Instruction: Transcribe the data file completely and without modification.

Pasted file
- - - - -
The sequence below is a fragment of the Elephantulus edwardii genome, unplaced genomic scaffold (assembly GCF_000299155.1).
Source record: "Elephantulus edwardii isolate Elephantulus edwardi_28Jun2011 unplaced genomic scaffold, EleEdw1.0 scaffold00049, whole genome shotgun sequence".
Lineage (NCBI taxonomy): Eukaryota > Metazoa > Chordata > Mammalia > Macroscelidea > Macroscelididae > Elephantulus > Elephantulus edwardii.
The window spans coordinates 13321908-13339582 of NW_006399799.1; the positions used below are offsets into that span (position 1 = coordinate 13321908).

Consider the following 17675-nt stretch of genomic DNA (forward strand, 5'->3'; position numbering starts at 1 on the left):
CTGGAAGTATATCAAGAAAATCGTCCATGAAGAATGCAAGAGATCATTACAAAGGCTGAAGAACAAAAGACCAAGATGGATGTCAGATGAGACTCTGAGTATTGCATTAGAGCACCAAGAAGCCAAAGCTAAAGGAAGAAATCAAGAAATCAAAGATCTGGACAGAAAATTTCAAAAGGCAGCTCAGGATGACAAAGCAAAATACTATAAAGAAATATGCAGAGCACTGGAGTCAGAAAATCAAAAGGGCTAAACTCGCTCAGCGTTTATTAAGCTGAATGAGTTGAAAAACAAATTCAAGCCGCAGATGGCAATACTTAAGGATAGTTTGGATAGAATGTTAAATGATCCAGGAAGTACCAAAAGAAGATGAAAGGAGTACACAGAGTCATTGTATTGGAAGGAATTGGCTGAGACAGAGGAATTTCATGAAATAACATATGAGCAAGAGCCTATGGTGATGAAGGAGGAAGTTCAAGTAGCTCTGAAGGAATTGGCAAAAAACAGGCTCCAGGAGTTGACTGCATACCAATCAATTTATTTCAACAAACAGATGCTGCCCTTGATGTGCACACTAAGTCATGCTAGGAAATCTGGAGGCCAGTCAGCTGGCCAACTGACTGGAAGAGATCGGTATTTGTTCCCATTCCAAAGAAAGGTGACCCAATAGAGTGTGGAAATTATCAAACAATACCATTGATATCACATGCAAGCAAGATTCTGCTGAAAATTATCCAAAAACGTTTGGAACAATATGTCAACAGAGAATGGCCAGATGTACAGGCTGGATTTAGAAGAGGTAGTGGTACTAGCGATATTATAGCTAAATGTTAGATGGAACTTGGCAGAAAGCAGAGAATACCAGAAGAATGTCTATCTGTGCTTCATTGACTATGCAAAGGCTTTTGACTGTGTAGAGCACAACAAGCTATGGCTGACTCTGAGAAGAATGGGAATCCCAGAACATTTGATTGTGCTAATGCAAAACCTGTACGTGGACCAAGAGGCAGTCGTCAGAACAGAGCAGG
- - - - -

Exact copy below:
The sequence below is a fragment of the Elephantulus edwardii genome, unplaced genomic scaffold (assembly GCF_000299155.1).
Source record: "Elephantulus edwardii isolate Elephantulus edwardi_28Jun2011 unplaced genomic scaffold, EleEdw1.0 scaffold00049, whole genome shotgun sequence".
Lineage (NCBI taxonomy): Eukaryota > Metazoa > Chordata > Mammalia > Macroscelidea > Macroscelididae > Elephantulus > Elephantulus edwardii.
The window spans coordinates 13321908-13339582 of NW_006399799.1; the positions used below are offsets into that span (position 1 = coordinate 13321908).

Consider the following 17675-nt stretch of genomic DNA (forward strand, 5'->3'; position numbering starts at 1 on the left):
CTGGAAGTATATCAAGAAAATCGTCCATGAAGAATGCAAGAGATCATTACAAAGGCTGAAGAACAAAAGACCAAGATGGATGTCAGATGAGACTCTGAGTATTGCATTAGAGCACCAAGAAGCCAAAGCTAAAGGAAGAAATCAAGAAATCAAAGATCTGGACAGAAAATTTCAAAAGGCAGCTCAGGATGACAAAGCAAAATACTATAAAGAAATATGCAGAGCACTGGAGTCAGAAAATCAAAAGGGCTAAACTCGCTCAGCGTTTATTAAGCTGAATGAGTTGAAAAACAAATTCAAGCCGCAGATGGCAATACTTAAGGATAGTTTGGATAGAATGTTAAATGATCCAGGAAGTACCAAAAGAAGATGAAAGGAGTACACAGAGTCATTGTATTGGAAGGAATTGGCTGAGACAGAGGAATTTCATGAAATAACATATGAGCAAGAGCCTATGGTGATGAAGGAGGAAGTTCAAGTAGCTCTGAAGGAATTGGCAAAAAACAGGCTCCAGGAGTTGACTGCATACCAATCAATTTATTTCAACAAACAGATGCTGCCCTTGATGTGCACACTAAGTCATGCTAGGAAATCTGGAGGCCAGTCAGCTGGCCAACTGACTGGAAGAGATCGGTATTTGTTCCCATTCCAAAGAAAGGTGACCCAATAGAGTGTGGAAATTATCAAACAATACCATTGATATCACATGCAAGCAAGATTCTGCTGAAAATTATCCAAAAACGTTTGGAACAATATGTCAACAGAGAATGGCCAGATGTACAGGCTGGATTTAGAAGAGGTAGTGGTACTAGCGATATTATAGCTAAATGTTAGATGGAACTTGGCAGAAAGCAGAGAATACCAGAAGAATGTCTATCTGTGCTTCATTGACTATGCAAAGGCTTTTGACTGTGTAGAGCACAACAAGCTATGGCTGACTCTGAGAAGAATGGGAATCCCAGAACATTTGATTGTGCTAATGCAAAACCTGTACGTGGACCAAGAGGCAGTCGTCAGAACAGAGCAGG